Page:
Part 2 of a series of letters to young sindhi boys and girls
Sample this. This conversation actually took place in a party.
Celebrity: I go to the gurdwara often, as I am a sindhi punjabi. (I was assuming politely that she was half punjabi, as there is no caste or community called sindhi-punjabi).And jhulelal ji being an avatar of guru nanank Dev ji, I am more inclined to go to the gurdwara
Me : huh???? where did you get that information .
Celebrity: from a sindhi friend of mine .
I explained to her that uderolal, also known as jhulelal was born more than 600 years before guru nanank. So how could he be an avatar of guru nanak.
Celebrity : oh, is that so. Pretty Celebrity opens Wikipedia on her phone , begins to read. Then says thank you and over the next one hour, asks me half a dozen questions about sindhi history.
Curiously it led me to understand that most sindhis today confuse themselves to be punjabi. Sindhis are not , repeat NOT punjabi. They are not Sikh either. They might like to go to the gurdwara but they aren’t Sikh. Neither do they have Sikh names. Ever heard of a sindhi called Manjeet Singh Lalwani?
I often hear from most sindhis that our culture is just like the punjabis. When I ask the same question to many punjabis, they say not at all. It’s very different.
So what explains this affinity as to why sindhis go to the gurdwara or why there is a guru granth sahib in many sindhi temples.
For this you have to bear with me and wind the clock back 500 to 1000 years. If you still curious and still with me , continue reading.
Sindh was invaded by the Arabs in 712 AD , under the forces of Muhammad bin qasim, a general of the ummayad caliphate of arabia. After Sindh was conquered, the Arabs began a bloody campaign of islamization of Sindh . This was a common practice in the medieval era of military conquests.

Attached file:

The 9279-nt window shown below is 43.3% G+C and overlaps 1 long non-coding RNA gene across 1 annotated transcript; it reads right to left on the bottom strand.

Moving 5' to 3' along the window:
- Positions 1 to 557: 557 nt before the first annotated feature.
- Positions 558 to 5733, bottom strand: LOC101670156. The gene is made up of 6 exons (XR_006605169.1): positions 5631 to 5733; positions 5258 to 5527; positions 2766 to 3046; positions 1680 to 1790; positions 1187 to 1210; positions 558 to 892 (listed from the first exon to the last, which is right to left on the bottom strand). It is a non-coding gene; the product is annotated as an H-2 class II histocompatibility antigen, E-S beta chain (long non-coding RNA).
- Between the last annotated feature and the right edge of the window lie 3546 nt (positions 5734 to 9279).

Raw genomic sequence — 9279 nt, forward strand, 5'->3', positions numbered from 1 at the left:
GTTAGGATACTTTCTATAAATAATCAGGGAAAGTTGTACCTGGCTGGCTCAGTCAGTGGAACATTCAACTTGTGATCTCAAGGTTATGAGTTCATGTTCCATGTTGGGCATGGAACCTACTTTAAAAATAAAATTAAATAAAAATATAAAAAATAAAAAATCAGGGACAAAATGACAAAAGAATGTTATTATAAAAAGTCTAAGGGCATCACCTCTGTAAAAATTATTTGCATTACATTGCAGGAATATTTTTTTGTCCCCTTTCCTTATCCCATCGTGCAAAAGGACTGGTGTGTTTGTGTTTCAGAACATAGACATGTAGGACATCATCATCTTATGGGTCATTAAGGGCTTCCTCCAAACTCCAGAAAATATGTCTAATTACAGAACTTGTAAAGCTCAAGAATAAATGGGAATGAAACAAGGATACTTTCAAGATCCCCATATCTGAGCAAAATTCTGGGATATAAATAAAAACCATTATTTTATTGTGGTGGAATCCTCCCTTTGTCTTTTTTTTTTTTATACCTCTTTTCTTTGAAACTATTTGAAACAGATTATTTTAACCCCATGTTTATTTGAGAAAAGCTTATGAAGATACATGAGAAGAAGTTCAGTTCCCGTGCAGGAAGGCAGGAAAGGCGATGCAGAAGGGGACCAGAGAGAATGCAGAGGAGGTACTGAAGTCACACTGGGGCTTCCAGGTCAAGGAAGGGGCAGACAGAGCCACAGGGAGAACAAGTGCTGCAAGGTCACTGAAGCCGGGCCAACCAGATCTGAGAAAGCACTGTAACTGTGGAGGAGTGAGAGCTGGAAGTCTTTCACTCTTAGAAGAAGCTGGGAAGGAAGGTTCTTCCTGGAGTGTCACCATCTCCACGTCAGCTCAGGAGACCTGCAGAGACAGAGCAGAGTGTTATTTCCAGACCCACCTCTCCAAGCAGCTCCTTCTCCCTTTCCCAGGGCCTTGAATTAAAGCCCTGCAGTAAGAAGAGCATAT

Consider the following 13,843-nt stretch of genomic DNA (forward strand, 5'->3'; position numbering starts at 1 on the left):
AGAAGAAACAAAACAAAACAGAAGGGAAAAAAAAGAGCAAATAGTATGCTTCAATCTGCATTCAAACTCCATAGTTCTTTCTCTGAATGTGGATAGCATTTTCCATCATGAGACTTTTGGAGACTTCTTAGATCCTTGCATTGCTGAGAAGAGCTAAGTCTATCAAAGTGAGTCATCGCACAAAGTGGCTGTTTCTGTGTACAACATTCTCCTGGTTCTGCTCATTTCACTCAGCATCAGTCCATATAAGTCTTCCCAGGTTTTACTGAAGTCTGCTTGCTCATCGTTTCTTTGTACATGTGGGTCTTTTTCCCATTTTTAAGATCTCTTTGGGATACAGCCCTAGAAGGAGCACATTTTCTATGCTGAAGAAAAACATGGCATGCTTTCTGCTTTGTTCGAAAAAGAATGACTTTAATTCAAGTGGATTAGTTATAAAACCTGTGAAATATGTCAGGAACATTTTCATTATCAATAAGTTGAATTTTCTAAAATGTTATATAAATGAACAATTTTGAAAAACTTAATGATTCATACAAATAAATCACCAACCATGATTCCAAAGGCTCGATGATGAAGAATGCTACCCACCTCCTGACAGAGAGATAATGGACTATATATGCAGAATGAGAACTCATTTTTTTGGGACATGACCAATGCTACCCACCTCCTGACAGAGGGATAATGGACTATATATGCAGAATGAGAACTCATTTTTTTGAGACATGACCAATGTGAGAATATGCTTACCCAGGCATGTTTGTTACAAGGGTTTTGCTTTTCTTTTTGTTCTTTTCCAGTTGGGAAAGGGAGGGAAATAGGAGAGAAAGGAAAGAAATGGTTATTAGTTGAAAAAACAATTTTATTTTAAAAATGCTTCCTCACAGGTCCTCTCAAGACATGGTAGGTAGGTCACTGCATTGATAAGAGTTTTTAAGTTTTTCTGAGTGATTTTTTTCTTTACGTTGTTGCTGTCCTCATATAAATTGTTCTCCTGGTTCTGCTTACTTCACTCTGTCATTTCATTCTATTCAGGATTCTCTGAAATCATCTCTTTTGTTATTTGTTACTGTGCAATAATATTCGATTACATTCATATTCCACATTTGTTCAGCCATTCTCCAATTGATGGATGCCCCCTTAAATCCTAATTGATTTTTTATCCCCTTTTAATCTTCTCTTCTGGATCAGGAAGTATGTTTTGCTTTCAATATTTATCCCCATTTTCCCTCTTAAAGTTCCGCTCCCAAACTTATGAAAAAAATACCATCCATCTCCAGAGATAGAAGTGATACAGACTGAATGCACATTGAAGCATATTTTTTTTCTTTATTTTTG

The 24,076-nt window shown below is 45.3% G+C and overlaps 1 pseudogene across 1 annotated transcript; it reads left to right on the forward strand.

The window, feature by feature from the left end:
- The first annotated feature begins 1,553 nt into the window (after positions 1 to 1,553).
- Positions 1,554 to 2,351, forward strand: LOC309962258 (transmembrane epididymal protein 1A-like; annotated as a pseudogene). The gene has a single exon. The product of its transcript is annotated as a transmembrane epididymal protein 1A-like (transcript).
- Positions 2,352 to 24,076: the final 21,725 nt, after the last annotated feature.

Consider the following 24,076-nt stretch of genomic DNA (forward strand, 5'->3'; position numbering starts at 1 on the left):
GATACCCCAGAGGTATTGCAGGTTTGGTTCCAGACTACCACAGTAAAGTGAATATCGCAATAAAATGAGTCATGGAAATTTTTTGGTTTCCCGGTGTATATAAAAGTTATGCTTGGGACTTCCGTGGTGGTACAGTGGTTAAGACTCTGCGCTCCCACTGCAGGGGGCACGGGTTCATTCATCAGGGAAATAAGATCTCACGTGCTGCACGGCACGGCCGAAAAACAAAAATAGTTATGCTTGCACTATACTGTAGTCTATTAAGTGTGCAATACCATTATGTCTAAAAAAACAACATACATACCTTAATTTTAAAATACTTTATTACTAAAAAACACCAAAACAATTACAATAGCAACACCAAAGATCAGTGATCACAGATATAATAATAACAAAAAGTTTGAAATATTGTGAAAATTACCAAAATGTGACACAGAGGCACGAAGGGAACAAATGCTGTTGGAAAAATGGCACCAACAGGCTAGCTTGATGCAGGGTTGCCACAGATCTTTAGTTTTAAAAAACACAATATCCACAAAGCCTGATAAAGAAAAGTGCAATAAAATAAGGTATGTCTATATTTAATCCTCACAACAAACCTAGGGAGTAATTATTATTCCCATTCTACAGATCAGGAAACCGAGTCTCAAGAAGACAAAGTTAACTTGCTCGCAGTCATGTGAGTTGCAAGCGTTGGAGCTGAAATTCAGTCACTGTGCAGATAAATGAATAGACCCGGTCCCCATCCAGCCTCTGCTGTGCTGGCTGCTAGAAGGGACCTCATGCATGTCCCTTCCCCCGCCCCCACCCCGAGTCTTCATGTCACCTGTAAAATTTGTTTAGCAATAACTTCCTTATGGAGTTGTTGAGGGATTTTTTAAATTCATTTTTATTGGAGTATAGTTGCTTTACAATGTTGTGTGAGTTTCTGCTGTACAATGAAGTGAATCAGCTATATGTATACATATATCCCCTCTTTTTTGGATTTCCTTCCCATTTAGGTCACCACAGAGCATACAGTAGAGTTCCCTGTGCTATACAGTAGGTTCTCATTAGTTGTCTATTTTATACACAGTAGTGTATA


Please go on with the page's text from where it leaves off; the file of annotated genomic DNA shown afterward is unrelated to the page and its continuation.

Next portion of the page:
It was so bloody that brahmanabad which was famous as the city of learning and housed a huge brahmin population , was wiped off from the face of the earth with over 50000 sindhi people massacred. Shikharpur, which was famous as the city of perfumes and trade, was turned into a graveyard with over 80000 people massacred.
However the eastward expansion of the islamic caliphate after Sindh was halted due to a series of battles known as “Battles of Rajasthan”, an incredibly bloody series of wars between the arab caliphate and a coalition of indian kings that affected mostly Sindh and punjab throughout the middle ages, even before the start of the Indian invasion by mughals in 1398. You won’t find this in your history textbooks in school. Because it isn’t considered important by the leftist bengalis who write our history books. But we will come to that later.
As time went by and the non Muslim population of Sindh suffered , a reformist was born who explained to the Arab governor about the importance of religious tolerance. His name was udero. Also known as jhulelal. His methods were of a non military nature , hence he rose In popularity among both Muslims and Hindus. “Mast kalandhar” being a popular song even today among sindhi Muslims .
Over the next 5 centuries , the local rulers managed to retake Sindh. But there were now many Muslims as well among the local rulers. Sindh then fell into a series of regular battles with various Hindu and Muslim Rajput factions playing a game of thrones for control . They were the sooras, sumras, solankis and many more. The local culture started turning into a mosaic of Hindu and Islamic beliefs.